Members have been reduced to mere customers, for no logical reason. Many customers have been very angry and frustrated that there is nothing they can do about the change now. Some of them have stopped being involved with the charity. The charity is largely dependent on the loyalty and enthusiasm of groups of volunteers working for it across the country, so they have shot themselves in the foot.

    Actions like this make me distrust any undemocratic charity.

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  8. Jeff Smith

    You could stop bogus companies like this being set up and make them detail exactly who they paid grants to and what they intend doing with the rest of the money.

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  9. Martin Royalton-Kisch

    I have belatedly visited this page (October 2016) and hope it is still active. I think that many of the public’s criticisms of the ‘charitable sector’ are correct.
    So many people are now gainfully employed in the charitable sector that it is perceived as a giant job-creation scheme, helping HMG to keep people off the dole and with many people (disgracefully) being paid £80-100,000 per annum or even more. These are not charities but businesses that have nothing to do with any ‘Voluntary Sector’ and I have personally had to change the destinations of my own donations to avoid them and to avoid charities where more than 10% of my donations are spent on staff. Can these organisations not find a retired banker or lawyer, for example, who’d like to give something back to society? If not, then they should scale down or split into smaller units, or fold. Why does the Commission tolerate this?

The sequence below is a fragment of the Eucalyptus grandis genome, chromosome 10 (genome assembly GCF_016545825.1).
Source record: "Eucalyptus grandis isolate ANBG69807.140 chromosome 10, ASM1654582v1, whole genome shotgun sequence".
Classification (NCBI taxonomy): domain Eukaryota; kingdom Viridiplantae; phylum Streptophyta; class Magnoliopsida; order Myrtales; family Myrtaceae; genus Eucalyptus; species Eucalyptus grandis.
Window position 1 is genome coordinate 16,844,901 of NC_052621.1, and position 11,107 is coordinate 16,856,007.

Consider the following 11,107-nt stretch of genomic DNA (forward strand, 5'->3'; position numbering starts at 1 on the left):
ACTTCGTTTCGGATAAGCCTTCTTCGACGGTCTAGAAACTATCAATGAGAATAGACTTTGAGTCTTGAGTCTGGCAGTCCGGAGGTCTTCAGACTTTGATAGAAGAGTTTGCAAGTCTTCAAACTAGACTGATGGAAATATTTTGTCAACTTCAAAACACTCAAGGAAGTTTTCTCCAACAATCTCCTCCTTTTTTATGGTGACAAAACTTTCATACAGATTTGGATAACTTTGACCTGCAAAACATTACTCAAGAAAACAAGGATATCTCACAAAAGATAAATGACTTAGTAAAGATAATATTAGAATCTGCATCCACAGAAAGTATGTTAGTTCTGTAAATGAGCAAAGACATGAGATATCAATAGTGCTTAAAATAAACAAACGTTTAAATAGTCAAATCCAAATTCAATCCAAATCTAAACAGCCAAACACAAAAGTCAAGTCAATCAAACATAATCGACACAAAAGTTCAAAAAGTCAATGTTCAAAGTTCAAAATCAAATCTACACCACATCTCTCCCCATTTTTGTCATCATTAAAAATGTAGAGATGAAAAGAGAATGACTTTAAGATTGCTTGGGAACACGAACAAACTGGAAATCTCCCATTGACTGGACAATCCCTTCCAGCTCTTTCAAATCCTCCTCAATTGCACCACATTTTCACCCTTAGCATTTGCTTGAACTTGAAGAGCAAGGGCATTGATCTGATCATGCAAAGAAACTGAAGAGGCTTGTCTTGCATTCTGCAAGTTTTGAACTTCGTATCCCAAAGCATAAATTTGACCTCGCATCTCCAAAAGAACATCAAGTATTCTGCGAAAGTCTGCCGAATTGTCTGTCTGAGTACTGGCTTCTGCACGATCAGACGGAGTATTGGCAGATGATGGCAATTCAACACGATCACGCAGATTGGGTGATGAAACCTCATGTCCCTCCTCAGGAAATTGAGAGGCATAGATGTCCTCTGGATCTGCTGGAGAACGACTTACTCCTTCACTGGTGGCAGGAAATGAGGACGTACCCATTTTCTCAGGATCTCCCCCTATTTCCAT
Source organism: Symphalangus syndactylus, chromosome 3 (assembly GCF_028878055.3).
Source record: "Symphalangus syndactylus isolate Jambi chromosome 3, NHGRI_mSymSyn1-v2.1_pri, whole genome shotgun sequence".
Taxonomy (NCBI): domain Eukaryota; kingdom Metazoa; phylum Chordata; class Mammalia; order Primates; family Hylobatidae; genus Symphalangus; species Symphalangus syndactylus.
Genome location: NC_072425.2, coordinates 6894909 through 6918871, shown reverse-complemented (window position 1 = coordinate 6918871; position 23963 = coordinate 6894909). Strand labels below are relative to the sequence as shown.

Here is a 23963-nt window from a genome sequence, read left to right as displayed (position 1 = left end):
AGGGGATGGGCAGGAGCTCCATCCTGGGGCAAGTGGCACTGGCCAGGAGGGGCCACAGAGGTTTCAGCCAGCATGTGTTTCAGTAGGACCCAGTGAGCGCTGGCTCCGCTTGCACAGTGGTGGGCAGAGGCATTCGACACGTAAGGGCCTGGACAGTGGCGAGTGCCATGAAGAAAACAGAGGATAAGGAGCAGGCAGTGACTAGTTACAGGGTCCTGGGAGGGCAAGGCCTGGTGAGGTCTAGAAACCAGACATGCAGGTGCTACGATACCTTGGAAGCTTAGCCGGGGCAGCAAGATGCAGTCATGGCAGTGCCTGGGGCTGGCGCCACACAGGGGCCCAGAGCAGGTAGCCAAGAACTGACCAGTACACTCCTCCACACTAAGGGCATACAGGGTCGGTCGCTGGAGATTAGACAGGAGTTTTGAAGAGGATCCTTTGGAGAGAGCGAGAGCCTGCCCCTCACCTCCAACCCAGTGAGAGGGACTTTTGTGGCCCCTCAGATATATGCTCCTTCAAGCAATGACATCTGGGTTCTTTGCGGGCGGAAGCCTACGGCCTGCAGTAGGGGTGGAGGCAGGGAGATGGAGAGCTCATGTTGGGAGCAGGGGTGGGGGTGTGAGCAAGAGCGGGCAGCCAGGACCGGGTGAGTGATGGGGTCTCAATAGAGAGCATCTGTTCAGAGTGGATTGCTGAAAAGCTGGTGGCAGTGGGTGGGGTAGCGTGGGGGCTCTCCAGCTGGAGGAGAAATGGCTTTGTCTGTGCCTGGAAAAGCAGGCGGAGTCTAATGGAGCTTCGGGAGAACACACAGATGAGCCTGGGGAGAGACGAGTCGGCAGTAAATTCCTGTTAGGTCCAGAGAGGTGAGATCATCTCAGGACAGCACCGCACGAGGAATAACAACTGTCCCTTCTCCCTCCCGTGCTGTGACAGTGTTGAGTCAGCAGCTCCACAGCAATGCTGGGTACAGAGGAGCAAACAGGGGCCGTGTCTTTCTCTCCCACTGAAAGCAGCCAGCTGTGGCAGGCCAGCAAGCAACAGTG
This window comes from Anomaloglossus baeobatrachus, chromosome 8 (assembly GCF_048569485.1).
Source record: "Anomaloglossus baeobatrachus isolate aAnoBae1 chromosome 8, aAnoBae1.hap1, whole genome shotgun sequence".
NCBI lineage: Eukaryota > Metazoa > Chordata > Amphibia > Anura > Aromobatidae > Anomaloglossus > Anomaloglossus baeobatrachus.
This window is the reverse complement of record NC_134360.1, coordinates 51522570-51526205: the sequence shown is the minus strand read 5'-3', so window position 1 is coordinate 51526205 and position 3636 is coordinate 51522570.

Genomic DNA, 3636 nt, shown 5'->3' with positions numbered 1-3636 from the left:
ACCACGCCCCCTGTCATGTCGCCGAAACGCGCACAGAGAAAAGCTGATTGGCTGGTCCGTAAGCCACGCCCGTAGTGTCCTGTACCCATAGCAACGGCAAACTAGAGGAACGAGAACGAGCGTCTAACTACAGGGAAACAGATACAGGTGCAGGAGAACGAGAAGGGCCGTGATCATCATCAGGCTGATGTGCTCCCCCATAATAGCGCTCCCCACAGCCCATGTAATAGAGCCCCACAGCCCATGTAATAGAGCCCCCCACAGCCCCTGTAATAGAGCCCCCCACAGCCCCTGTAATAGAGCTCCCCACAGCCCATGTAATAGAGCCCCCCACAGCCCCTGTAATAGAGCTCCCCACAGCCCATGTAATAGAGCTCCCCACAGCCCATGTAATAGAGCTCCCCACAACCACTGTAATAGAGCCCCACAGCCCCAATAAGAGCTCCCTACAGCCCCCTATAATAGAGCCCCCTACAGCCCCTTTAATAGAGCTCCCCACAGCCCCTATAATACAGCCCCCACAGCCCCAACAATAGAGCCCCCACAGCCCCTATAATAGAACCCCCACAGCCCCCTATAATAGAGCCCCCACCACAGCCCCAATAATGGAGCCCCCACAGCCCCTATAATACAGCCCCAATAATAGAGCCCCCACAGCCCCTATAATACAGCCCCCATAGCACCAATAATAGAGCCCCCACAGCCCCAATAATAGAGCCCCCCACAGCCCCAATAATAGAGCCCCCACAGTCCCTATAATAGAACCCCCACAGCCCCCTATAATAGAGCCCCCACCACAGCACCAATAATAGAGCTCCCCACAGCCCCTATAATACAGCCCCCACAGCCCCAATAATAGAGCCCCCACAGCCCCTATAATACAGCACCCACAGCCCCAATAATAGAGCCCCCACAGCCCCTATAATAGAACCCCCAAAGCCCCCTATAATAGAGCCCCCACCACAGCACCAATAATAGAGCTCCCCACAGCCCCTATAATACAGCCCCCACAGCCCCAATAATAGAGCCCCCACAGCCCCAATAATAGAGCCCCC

Like many ordinary people, my wife and I have been involved as trustees in more than one charity for donkeys’ years and have never taken a penny for anything (and often made contributions). The same is true of all our fellow trustees. That is how it should be. The only costs are for accountancy and the Commission might think of setting up a network of ‘voluntary’ accountants who would do the work for little or nothing so that more money can reach its intended target.
    Mr Daljit Singh Dodd above rightly complains about access to the Commission: is the voicemail box you mention in your reply really a suitable vehicle for trustees or the public’s serious complaints?
    I could go on!

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  10. CB